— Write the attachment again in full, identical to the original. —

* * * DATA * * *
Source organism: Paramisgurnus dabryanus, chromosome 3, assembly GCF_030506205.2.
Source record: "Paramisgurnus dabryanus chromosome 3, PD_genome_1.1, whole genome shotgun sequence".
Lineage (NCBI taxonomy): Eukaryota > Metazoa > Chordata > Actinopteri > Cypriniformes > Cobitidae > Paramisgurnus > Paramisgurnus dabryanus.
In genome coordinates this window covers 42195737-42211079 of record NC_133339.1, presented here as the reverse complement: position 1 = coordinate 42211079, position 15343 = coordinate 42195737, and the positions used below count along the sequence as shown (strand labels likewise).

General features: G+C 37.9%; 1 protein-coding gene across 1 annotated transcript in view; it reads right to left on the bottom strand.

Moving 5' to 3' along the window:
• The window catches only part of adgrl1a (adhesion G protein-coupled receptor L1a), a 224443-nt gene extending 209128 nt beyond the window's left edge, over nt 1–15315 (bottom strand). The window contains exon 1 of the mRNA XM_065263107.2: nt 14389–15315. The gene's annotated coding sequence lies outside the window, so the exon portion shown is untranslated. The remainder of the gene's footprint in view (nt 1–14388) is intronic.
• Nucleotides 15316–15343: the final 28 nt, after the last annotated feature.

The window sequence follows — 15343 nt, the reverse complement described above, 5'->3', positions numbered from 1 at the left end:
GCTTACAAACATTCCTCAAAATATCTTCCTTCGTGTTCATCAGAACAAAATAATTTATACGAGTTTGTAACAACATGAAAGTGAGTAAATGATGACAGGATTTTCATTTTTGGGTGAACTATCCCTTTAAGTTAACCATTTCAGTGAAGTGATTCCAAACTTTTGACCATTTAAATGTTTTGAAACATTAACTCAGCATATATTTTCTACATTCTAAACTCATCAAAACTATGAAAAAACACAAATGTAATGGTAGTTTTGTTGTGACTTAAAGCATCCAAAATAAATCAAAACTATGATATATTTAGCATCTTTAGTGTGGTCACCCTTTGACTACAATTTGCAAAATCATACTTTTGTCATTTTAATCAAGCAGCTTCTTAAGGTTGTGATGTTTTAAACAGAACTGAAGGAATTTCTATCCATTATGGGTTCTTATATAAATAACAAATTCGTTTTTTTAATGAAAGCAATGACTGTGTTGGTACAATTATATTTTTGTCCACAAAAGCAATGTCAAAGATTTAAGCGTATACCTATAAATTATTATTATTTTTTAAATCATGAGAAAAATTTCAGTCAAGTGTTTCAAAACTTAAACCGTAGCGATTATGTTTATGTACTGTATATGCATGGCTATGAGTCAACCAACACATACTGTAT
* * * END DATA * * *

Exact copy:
Source organism: Paramisgurnus dabryanus, chromosome 3, assembly GCF_030506205.2.
Source record: "Paramisgurnus dabryanus chromosome 3, PD_genome_1.1, whole genome shotgun sequence".
Lineage (NCBI taxonomy): Eukaryota > Metazoa > Chordata > Actinopteri > Cypriniformes > Cobitidae > Paramisgurnus > Paramisgurnus dabryanus.
In genome coordinates this window covers 42195737-42211079 of record NC_133339.1, presented here as the reverse complement: position 1 = coordinate 42211079, position 15343 = coordinate 42195737, and the positions used below count along the sequence as shown (strand labels likewise).

General features: G+C 37.9%; 1 protein-coding gene across 1 annotated transcript in view; it reads right to left on the bottom strand.

Moving 5' to 3' along the window:
• The window catches only part of adgrl1a (adhesion G protein-coupled receptor L1a), a 224443-nt gene extending 209128 nt beyond the window's left edge, over nt 1–15315 (bottom strand). The window contains exon 1 of the mRNA XM_065263107.2: nt 14389–15315. The gene's annotated coding sequence lies outside the window, so the exon portion shown is untranslated. The remainder of the gene's footprint in view (nt 1–14388) is intronic.
• Nucleotides 15316–15343: the final 28 nt, after the last annotated feature.

The window sequence follows — 15343 nt, the reverse complement described above, 5'->3', positions numbered from 1 at the left end:
GCTTACAAACATTCCTCAAAATATCTTCCTTCGTGTTCATCAGAACAAAATAATTTATACGAGTTTGTAACAACATGAAAGTGAGTAAATGATGACAGGATTTTCATTTTTGGGTGAACTATCCCTTTAAGTTAACCATTTCAGTGAAGTGATTCCAAACTTTTGACCATTTAAATGTTTTGAAACATTAACTCAGCATATATTTTCTACATTCTAAACTCATCAAAACTATGAAAAAACACAAATGTAATGGTAGTTTTGTTGTGACTTAAAGCATCCAAAATAAATCAAAACTATGATATATTTAGCATCTTTAGTGTGGTCACCCTTTGACTACAATTTGCAAAATCATACTTTTGTCATTTTAATCAAGCAGCTTCTTAAGGTTGTGATGTTTTAAACAGAACTGAAGGAATTTCTATCCATTATGGGTTCTTATATAAATAACAAATTCGTTTTTTTAATGAAAGCAATGACTGTGTTGGTACAATTATATTTTTGTCCACAAAAGCAATGTCAAAGATTTAAGCGTATACCTATAAATTATTATTATTTTTTAAATCATGAGAAAAATTTCAGTCAAGTGTTTCAAAACTTAAACCGTAGCGATTATGTTTATGTACTGTATATGCATGGCTATGAGTCAACCAACACATACTGTAT